WPIX-TV in New York played five hours of “The Now Explosion” surrounding telecasts of New York Yankees baseball games in 1970. Stations in Philadelphia, Washington, D.C., San Francisco, Sacramento and Boston had also picked up the show.

After 13 weeks at WATL, Ted Turner contracted to carry the program for a television station he had recently acquired, WTCG-TV, Channel 17.

WATL closed down shortly afterward. The move had also shifted production Fort Lauderdale, where Whitney established a new home production base. Program segments were produced at Miami Teleproductions and 2 inch video editing was undertaken at Videotape Associates in Ft. Lauderdale (now VTA of Atlanta).

After 26 weeks in syndication in early 1971, Whitney cancelled the show when the high costs of production and distribution outpaced the commercial revenue.

The first video disc jockeys were in fact, my old friend “Skinny” Bobby Harper and Bob Todd in Atlanta, both from WQXI Radio. When the show moved to Ft. Lauderdale, my other old friend Rick Shaw took over.

There is much more to see and experience and here are some links. The main web page:
The FB page:

Thanks to Bob Whitley and “The Now Explosion” staff and crew for being ahead of their time, and for some fond memories for those of us fortunate enough to have seen the show. -Bobby Ellerbee



Letterman Blizzard Flashback…For All Our Snowed In Friends …


Letterman Blizzard Flashback…For All Our Snowed In Friends

This whopper of a storm pushing through today is a mess, but hopefully not as bad as the Blizzard of 1996, that dumped two feet of snow in Manhattan in one day.

As always, Dave goes with the flow, and an audience of 90 in a very casual show. Later, he scrapes the frost off a camera lens and lets in another 100 or so that were standing outside. Enjoy and be careful! -Bobby Ellerbee

The Late Show with David Letterman, during the Blizzard Of ’96. (Clip)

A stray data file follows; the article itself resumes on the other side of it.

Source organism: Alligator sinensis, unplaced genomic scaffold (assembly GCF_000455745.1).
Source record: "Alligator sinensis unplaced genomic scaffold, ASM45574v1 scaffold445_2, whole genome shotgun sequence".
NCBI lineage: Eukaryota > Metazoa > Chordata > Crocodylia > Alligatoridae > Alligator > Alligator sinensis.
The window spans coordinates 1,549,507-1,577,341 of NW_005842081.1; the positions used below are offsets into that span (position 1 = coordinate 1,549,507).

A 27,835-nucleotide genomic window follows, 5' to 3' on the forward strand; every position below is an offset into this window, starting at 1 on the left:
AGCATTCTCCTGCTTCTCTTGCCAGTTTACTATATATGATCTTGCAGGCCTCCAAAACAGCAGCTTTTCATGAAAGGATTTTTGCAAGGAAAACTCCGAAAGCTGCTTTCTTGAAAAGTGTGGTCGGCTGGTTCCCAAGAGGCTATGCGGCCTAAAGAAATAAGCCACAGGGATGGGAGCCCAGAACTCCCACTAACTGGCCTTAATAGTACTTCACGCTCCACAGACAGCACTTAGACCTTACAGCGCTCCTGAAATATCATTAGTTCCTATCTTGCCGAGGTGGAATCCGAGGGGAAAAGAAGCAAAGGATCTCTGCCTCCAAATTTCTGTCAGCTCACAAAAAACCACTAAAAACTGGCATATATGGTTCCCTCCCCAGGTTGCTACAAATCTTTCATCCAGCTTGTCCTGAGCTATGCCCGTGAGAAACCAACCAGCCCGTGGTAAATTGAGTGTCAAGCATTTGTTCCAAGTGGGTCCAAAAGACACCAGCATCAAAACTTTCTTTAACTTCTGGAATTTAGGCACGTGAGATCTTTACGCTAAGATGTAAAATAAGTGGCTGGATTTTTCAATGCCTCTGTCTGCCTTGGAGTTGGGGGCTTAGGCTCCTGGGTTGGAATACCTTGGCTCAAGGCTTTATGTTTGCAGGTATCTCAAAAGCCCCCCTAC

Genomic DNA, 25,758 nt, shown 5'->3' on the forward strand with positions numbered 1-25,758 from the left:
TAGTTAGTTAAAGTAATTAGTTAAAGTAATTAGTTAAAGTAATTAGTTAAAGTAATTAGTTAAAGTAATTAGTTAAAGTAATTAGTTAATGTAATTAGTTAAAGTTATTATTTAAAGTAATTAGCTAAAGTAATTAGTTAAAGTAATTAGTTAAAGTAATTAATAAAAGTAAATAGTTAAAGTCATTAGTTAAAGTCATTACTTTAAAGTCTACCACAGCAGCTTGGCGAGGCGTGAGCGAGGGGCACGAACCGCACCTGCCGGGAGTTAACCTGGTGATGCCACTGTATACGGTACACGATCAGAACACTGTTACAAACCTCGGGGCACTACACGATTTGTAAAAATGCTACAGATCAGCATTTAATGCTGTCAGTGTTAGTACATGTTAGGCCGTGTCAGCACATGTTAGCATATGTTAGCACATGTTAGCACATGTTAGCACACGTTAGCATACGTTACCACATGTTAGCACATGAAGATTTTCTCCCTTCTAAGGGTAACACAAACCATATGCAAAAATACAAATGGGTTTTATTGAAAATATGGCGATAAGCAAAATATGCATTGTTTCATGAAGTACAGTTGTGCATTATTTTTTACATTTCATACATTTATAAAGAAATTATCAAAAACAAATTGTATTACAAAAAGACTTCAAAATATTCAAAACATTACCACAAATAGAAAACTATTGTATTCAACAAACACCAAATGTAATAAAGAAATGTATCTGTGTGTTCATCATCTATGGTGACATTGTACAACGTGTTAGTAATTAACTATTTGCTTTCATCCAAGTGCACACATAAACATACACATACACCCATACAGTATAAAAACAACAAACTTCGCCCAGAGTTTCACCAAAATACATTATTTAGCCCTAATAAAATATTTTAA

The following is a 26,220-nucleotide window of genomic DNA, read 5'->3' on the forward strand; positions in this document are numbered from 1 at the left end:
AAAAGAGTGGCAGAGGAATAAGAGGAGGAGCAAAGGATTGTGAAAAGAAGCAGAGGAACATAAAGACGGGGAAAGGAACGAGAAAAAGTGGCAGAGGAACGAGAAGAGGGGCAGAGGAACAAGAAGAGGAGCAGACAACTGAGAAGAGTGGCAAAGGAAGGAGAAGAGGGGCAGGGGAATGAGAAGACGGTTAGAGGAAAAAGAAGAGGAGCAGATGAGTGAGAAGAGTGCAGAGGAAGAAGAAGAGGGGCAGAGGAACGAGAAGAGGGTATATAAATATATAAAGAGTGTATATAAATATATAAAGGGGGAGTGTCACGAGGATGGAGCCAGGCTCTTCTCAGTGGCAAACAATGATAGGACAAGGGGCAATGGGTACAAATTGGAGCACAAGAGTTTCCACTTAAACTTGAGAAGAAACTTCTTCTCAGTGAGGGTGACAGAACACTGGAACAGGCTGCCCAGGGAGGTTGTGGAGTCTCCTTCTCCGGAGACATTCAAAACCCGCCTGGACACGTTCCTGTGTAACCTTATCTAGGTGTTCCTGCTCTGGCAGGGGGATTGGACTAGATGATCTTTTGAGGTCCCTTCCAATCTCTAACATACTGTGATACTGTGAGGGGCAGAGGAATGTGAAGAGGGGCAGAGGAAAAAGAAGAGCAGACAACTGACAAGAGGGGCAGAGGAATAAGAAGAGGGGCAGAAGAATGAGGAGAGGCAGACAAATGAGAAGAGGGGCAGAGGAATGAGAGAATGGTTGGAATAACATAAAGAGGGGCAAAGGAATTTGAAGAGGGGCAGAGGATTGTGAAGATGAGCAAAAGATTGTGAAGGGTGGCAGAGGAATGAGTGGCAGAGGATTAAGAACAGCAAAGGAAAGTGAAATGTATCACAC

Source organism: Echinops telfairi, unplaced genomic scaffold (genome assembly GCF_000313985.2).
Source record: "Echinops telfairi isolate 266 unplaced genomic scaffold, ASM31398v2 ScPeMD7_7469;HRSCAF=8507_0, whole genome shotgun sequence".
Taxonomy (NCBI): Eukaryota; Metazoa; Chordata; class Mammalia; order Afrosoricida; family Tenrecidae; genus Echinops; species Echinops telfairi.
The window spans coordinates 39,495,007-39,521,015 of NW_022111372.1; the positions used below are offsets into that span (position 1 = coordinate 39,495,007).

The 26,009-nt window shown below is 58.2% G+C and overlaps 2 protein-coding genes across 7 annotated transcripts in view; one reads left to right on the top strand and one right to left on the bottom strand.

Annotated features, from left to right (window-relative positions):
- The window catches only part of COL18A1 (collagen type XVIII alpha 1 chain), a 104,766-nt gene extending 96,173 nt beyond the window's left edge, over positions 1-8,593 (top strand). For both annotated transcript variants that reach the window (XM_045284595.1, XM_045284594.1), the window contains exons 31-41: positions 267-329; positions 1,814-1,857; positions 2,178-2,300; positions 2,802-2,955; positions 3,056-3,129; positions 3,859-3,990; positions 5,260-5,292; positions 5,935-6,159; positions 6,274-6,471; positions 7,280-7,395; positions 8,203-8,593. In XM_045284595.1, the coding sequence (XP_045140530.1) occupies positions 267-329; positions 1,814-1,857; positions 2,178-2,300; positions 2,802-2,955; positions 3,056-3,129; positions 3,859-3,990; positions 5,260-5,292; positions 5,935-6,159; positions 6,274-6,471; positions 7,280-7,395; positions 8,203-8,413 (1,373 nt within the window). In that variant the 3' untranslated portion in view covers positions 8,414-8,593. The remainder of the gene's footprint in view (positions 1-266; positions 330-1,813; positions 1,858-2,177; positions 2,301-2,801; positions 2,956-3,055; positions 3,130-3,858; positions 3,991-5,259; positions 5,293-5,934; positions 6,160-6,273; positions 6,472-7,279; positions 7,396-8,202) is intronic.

Soundstages 22, 23, 24 and 25 have been demolished at Universal Studios – Inside Universal

Universal Studios…4 Stages Torn Down And 10 More To Go

Recently Stages 22, 23, 24 and 24 were demolished and will not be rebuilt, but the article seems to indicate that the next 10 on the chopping block will be rebuilt on the lot, further from the theme park area.

As a tribute, here are some of the major films and shows done in each of these first four to go, and remember…the famous “Phantom Of The Opera” studio, Stage 28 was demolished in 2014.

Studio 22: “Abbot & Costello Meet Frankenstein”, “To Catch A Thief”, “Thoroughly Modern Millie”, “Airport”, “Play Misty For Me”, “The Sting” and “Murder She Wrote”.

Studio 23: “Harvey”, “Marcus Welby, MD”, “Emergency”, “Incredible Hulk”, “Jurassic Park” and “CSI”.

Studio 24: “Ma And Pa Kettle”, “Pillow Talk”, “Here’s Lucy”, “Airwolf”, “The Flintstones Movie”, “National Treasure” and “Pirates Of The Caribbean”.

Studio 25: “Ellery Queen Mysteries”, “The Blues Brothers”, “Simon & Simon”, “Quincy ME”, and “Meet The Fockers”

At the link is a list of all the Universal Stages…just click on one and it opens to a separate page for each. -Bobby Ellerbee

Soundstages 22, 23, 24 and 25 have been demolished at Universal Studios – Inside Universal

Soundstages 22, 23, 24 and 25 on the Universal lot have been demolished. These demolitions are part of the studio’s new five-year plan that aims to revitalize and modernize Universal’s backlot facilities.


What Do “Bonanza”, The Beatles And Bozo Have In Common?…